If the presumptive priority of protection were to be established to the point that it was capable of providing the foundation for global regulation, the demanding problem of setting boundaries on exploitation would arise, and that in turn would pose very demanding institutional questions. In technical terms, intrusion for purposes of exploitation has so much in common with intrusion for purposes of destruction that a categorical distinction is presumably unmanageable and prudent regulation is a necessity. National intelligence and law enforcement agencies have become deeply involved in Internet exploitation for what they consider to be compelling reasons; that poses the problem of balancing their interests against the requirements of global protection. These agencies are the equivalent of Tokyo Electric Power Company, the operator of the Japanese reactors—indispensable but not alone trustworthy.
The world currently lacks institutions capable of establishing and enforcing standards of global protection higher than those that market entrepreneurs and competitive security establishments generate on their own. Indeed, no one has defined or delimited the capacities these institutions would have to develop, nor has anyone determined the characteristics that would make them trustworthy. The global economy so far has flourished without those institutions, but it is foolish to think it can do so indefinitely. Governments will not develop those institutions and will not provide adequate protection until they encounter more insistent and better formulated demand to do so. ACT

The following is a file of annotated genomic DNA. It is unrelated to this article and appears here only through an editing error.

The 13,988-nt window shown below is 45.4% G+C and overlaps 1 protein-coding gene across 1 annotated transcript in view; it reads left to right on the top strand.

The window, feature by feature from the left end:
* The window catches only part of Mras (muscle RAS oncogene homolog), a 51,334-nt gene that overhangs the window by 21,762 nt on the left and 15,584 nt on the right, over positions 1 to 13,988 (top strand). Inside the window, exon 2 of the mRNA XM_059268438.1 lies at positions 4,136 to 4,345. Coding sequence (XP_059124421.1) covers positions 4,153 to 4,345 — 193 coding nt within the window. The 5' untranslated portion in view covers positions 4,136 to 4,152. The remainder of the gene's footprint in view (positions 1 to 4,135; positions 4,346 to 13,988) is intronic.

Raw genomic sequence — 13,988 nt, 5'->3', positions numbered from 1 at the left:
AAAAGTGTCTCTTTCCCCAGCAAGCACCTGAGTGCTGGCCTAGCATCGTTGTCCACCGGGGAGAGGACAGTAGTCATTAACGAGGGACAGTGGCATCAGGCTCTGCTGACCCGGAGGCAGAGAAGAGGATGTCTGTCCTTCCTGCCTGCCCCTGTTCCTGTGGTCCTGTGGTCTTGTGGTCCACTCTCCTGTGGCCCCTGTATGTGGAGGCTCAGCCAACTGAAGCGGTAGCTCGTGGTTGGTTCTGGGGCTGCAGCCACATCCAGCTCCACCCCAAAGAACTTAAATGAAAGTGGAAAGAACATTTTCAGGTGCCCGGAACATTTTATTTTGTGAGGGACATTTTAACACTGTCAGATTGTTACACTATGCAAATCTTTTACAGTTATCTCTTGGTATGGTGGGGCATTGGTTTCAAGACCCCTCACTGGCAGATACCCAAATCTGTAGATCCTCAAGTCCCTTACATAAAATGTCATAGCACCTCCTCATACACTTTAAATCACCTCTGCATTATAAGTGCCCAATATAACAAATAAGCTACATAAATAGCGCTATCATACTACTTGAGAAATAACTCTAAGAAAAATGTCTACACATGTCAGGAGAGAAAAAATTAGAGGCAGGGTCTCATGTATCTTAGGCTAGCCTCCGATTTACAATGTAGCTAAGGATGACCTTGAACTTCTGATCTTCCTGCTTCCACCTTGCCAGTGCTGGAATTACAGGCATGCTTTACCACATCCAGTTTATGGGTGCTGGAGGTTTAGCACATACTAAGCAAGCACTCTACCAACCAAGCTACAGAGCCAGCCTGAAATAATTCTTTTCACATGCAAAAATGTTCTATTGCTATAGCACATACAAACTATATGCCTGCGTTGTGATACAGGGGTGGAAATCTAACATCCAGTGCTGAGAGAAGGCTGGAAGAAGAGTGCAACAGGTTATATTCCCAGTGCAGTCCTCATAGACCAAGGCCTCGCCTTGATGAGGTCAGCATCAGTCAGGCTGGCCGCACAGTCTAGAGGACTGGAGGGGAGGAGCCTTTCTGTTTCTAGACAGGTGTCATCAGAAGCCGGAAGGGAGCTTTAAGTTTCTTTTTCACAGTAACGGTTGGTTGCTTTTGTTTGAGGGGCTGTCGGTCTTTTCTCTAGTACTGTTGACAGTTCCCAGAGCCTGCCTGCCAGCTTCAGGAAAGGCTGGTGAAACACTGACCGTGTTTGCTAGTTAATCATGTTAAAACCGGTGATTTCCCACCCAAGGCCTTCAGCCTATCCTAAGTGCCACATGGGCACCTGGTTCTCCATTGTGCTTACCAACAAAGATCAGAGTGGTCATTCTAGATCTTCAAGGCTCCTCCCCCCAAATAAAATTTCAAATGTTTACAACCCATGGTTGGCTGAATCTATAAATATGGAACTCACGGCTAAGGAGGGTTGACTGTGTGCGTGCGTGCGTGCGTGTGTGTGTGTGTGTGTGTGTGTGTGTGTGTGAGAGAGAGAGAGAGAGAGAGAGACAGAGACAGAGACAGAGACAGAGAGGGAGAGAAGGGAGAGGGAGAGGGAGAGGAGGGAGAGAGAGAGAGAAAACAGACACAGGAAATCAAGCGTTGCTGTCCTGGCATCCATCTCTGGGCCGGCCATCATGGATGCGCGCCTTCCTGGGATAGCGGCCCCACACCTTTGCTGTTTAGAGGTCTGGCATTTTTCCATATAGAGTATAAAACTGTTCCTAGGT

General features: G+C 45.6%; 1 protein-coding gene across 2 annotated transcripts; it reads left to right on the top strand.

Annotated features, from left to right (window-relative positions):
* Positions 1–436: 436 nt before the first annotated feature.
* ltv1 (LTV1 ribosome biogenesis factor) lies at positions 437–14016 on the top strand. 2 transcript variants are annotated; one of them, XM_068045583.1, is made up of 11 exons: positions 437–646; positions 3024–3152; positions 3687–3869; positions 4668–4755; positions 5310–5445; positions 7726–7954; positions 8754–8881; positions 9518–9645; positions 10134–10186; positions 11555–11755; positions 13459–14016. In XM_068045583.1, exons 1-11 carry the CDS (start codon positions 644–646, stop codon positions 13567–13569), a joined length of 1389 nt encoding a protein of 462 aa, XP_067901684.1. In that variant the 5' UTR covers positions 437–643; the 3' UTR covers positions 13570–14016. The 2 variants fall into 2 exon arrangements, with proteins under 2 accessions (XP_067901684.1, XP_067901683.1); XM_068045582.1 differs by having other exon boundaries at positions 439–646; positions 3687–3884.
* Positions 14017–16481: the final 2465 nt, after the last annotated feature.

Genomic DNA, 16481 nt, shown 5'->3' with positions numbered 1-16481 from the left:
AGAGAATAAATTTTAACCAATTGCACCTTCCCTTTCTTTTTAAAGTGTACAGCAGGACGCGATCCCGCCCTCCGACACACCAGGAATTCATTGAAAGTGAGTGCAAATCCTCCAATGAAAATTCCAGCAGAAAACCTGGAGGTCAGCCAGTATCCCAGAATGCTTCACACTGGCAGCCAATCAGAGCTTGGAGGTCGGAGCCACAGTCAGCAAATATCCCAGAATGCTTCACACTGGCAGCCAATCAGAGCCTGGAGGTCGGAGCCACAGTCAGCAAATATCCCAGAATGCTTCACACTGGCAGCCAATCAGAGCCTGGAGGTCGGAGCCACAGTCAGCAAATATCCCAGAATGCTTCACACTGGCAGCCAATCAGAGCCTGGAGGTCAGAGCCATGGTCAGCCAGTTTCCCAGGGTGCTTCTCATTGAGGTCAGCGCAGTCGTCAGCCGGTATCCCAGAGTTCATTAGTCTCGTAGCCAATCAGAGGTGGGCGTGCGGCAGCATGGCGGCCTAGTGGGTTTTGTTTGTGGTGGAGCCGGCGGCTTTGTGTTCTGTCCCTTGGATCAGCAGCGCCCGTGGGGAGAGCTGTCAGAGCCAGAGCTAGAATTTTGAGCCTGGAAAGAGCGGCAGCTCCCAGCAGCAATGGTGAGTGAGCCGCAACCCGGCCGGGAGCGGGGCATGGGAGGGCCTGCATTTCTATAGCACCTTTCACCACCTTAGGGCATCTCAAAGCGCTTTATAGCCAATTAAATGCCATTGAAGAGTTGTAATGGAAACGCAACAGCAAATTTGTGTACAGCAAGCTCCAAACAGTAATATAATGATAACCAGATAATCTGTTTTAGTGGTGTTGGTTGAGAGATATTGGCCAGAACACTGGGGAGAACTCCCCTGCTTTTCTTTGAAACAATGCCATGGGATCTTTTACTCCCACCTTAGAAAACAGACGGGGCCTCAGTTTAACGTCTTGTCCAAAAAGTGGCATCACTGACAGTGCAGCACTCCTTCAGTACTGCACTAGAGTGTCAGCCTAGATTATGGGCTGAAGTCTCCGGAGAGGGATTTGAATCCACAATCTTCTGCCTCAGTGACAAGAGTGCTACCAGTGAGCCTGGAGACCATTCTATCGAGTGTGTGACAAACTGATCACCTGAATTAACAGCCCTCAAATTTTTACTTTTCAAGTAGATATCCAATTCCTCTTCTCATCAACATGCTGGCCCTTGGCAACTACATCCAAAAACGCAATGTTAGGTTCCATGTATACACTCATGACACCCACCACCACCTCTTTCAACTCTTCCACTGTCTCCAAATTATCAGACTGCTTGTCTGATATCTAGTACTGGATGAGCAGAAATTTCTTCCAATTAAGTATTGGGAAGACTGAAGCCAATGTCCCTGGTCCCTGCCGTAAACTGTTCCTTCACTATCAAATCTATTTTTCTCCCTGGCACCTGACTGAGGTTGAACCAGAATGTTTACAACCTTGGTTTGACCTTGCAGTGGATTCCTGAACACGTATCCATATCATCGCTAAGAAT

John Steinbruner, who has been studying and writing about international security issues for more than 40 years, is professor of public policy at the School of Public Policy at the University of Maryland and director of the Center for International and Security Studies at Maryland. He chaired the National Academy of Sciences’ Committee on Deterring Cyberattacks. He is chairman of the board of the Arms Control Association. The views expressed in this article are those of the author.
1. The White House, “Cyberspace Policy Review: Assuring a Trusted and Resilient Information and Communications Infrastructure,” May 2009, www.whitehouse.gov/assets/documents/Cyberspace_Policy_Review_final.pdf; Department of Defense, “Department of Defense Strategy for Operating in Cyberspace,” July 2011, www.defense.gov/news/d20110714cyber.pdf.
2. Executive Office of the President, “International Strategy for Cyberspace: Prosperity, Security, and Openness in a Networked World,” May 2011, www.whitehouse.gov/sites/default/files/rss_viewer/international_strategy_for_cyberspace.pdf.
3. Office of the National Counterintelligence Executive, “Foreign Spies Stealing U.S. Economic Secrets in Cyberspace: Report to Congress on Foreign Economic Collection and Industrial Espionage, 2009-2011,” October 2011, www.ncix.gov/publications/reports/fecie_all/Foreign_Economic_Collection_2011.pdf.
4. In September, China and Russia jointly submitted a letter to the UN General Assembly outlining a proposed International Code of Conduct for Information Security in apparent reaction to the Obama administration documents. The proposal is focused on their determination to preserve sovereign control of information flows and does not respond to U.S. concerns about Internet vulnerability. See Timothy Farnsworth, “China and Russia Submit Cyber Proposal,” Arms Control Today, November 2011.
7. “A Report on the International Control of Atomic Energy,” Department of State publication no. 2498, March 16, 1946, www.learnworld.com/ZNW/LWText.Acheson-Lilienthal.html. Undersecretary of State Dean Acheson chaired the Secretary of State’s Committee on Atomic Energy; the chairman of the committee’s consulting board was David Lilienthal, chairman of the Tennessee Valley Authority.